Used 2001 Chevrolet Suburban Review

Edmunds expert review

The Excursion may be bigger, but that doesn't mean it's better. Unless you absolutely need the extra space, the Suburban is still our choice for the best all-around full-size sport-utility.




What's new for 2001

The self-proclaimed "king of the full-size sport-utility segment" was completely redesigned last year, yet 2001 still sees improvements to the powertrain. Chevy has upped the horsepower rating of the Vortec 6000 to 320, and 360 foot-pounds of torque is now made at 4,000 revs. A new 8.1-liter engine cranks out 340-horsepower at 4,200 rpm and 455 foot-pounds of torque at 3,200 rpm. You can maintain a relationship with your mechanic on a less intimate level, thanks to an increase in the recommended oil change interval from 7,500 miles to 10,000 miles.

Vehicle overview

In the war of the SUVs, Ford took the lead for largest competitor. But in war, bigger is not always better -- just ask Goliath. While the 2001 Chevrolet Suburban may have David aspirations in this vehicular tete-a-tete, being small isn't part of its character. More importantly, the Suburban was completely redesigned last year, and the engineers took that opportunity to capitalize on their long history of truck building by changing as much as they could.

All Excursions aside, this vehicle is big. Coming in at a length of 18.3 feet, the heavy-duty 2500 weighs in at an impressive 5760 pounds -- almost 3 tons of truck. Towering above 6 feet for the four-wheel-drive models, is no less imposing than Ford's monster, which is 7 inches taller. However, 7 inches can make a difference -- a Suburban will fit in a standard garage or a car wash rack.

The 2001 Suburban comes in two models, the 1500 and the 2500, both offering two- and four-wheel-drive configurations. The 1500s come with a 285-horsepower, 5.3-liter V8 engine, while the 2500 is equipped with either a 320-horsepower, 6.0-liter V8 or a new 8.1-liter eight-cylinder that brews up 340 horses. All come from the Vortec family of small-block engines and have more horsepower than previous Suburban engines. Fronting a four-speed automatic transmission, the Suburban proves to be a great workhorse.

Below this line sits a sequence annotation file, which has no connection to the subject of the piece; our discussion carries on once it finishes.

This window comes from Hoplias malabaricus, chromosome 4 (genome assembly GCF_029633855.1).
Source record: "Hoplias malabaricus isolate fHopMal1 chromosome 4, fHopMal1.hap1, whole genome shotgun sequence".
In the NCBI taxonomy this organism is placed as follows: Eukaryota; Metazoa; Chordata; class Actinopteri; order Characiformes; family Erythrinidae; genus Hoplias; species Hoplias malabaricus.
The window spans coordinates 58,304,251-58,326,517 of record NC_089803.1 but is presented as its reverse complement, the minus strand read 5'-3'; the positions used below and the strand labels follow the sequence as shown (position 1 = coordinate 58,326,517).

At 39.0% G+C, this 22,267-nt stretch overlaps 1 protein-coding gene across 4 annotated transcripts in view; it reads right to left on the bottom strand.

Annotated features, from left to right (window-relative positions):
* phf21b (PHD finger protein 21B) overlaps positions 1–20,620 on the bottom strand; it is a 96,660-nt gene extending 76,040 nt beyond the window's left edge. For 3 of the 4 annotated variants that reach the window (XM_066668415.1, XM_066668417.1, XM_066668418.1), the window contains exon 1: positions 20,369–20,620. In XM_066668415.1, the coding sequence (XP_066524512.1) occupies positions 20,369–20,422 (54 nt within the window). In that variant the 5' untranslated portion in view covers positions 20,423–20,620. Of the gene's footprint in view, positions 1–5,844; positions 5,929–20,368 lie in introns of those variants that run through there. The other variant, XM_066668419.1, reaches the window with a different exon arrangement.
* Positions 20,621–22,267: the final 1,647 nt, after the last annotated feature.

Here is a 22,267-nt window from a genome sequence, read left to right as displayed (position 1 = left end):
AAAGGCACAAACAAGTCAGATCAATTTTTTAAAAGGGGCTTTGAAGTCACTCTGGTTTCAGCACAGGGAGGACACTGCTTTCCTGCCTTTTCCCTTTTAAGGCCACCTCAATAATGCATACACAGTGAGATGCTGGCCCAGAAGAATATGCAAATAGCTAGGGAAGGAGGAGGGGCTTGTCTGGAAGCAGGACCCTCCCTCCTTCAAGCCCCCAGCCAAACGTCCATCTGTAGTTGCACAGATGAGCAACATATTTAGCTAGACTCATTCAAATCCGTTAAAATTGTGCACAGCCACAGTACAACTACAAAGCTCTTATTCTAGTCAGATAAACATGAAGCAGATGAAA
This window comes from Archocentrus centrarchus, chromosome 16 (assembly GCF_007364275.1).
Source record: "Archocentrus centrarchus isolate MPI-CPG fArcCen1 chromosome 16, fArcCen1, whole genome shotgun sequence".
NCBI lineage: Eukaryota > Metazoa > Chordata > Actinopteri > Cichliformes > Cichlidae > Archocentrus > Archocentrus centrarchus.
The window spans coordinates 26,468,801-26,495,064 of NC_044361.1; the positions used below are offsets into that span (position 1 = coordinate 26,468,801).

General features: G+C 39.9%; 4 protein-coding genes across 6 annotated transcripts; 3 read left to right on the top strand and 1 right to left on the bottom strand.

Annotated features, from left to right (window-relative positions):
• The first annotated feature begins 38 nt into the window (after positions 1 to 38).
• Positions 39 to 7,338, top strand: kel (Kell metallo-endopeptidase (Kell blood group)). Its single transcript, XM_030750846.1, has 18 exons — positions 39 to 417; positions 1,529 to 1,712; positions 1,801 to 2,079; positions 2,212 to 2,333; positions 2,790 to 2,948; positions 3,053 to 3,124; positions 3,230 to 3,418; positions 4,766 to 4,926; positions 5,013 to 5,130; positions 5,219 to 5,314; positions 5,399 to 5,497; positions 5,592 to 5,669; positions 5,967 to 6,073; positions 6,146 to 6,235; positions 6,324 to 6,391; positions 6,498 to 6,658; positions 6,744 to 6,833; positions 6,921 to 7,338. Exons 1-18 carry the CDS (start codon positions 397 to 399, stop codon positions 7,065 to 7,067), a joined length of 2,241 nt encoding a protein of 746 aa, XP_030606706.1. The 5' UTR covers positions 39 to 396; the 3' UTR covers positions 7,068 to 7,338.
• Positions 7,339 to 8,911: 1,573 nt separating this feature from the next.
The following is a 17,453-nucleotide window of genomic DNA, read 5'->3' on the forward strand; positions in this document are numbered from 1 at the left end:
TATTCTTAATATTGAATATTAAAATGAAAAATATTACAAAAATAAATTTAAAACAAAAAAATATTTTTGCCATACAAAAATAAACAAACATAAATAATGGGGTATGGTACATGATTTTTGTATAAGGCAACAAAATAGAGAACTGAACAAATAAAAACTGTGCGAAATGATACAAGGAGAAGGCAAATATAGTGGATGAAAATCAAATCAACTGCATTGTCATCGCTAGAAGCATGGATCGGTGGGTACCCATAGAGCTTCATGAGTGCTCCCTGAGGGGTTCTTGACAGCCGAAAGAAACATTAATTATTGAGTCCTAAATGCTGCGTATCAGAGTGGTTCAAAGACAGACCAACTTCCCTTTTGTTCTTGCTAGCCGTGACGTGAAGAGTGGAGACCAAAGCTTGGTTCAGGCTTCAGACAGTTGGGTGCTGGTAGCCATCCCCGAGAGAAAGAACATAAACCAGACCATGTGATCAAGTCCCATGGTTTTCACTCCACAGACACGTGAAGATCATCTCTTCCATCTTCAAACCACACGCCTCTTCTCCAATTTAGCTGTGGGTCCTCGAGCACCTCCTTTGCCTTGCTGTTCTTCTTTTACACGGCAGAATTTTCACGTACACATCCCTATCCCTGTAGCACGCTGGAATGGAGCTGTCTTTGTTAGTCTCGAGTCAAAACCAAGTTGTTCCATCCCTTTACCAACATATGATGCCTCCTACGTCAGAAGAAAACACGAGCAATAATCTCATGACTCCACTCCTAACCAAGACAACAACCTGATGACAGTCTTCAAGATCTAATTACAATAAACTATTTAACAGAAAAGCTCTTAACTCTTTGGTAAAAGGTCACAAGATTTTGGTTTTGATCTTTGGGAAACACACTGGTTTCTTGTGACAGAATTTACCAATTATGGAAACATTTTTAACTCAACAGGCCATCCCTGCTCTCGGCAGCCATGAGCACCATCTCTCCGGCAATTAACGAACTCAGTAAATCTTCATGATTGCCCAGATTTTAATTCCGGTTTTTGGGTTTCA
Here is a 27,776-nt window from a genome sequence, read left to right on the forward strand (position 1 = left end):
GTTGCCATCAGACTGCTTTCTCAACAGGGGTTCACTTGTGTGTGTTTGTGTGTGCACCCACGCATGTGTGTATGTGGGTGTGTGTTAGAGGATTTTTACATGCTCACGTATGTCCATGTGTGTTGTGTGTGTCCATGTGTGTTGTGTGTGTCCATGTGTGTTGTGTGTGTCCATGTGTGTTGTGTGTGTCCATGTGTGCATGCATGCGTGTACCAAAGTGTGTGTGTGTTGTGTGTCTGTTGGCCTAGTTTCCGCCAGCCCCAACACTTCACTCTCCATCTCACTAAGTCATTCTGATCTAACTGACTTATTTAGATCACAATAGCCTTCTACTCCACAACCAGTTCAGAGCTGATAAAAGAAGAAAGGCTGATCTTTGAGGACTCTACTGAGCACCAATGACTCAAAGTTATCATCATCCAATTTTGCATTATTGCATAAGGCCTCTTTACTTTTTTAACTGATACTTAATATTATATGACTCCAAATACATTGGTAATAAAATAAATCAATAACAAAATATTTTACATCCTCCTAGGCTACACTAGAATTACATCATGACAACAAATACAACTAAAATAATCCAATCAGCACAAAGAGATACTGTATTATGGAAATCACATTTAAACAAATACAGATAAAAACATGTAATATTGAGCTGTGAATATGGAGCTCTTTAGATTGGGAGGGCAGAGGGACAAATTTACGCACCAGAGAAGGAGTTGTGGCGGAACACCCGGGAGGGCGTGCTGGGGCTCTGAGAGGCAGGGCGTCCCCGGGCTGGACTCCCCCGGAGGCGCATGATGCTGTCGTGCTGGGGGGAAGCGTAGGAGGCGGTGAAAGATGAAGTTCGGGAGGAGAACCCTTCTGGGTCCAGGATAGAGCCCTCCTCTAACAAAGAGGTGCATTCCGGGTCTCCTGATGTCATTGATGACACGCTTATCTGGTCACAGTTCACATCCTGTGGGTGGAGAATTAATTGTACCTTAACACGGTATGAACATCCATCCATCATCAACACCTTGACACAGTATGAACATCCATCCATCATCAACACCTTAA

Ride and handling have been vastly improved from the previous Suburbans, with increased body strength and stiffness. The 1500s are equipped with a five-link coil-spring rear suspension, allowing the truck to track better on gravel or washboard roads and giving you more wheel control. The suspension on the 2500s comes with the same rear leaf springs as their Silverado stablemates, giving them heavy-duty towing capacities to go with the strong V8s.

The interior is comfortable and convenient. Efficient placement of air ducts and a spare tire located underneath the cargo floor rather than inside the cabin allow for copious amounts of useable space and better movement throughout than comparable vehicles. Well-designed seatback angles, a driver's seat with more positioning options than some near-luxury cars provide and second-row captain's chairs go a long way in providing you and your passengers with a pleasant environment.

This Suburban has a lot to offer. It's not the most stylish, nor the biggest SUV on the market, but a lot of time and effort on the part of designers have paid off.






Edmunds expert review process

This review was written by a member of Edmunds' editorial team of expert car reviewers. Our team drives every car you can buy. We put the vehicles through rigorous testing, evaluating how they drive and comparing them in detail to their competitors.

We're also regular people like you, so we pay attention to all the different ways people use their cars every day. We want to know if there's enough room for our families and our weekend gear and whether or not our favorite drink fits in the cupholder. Our editors want to help you make the best decision on a car that fits your life.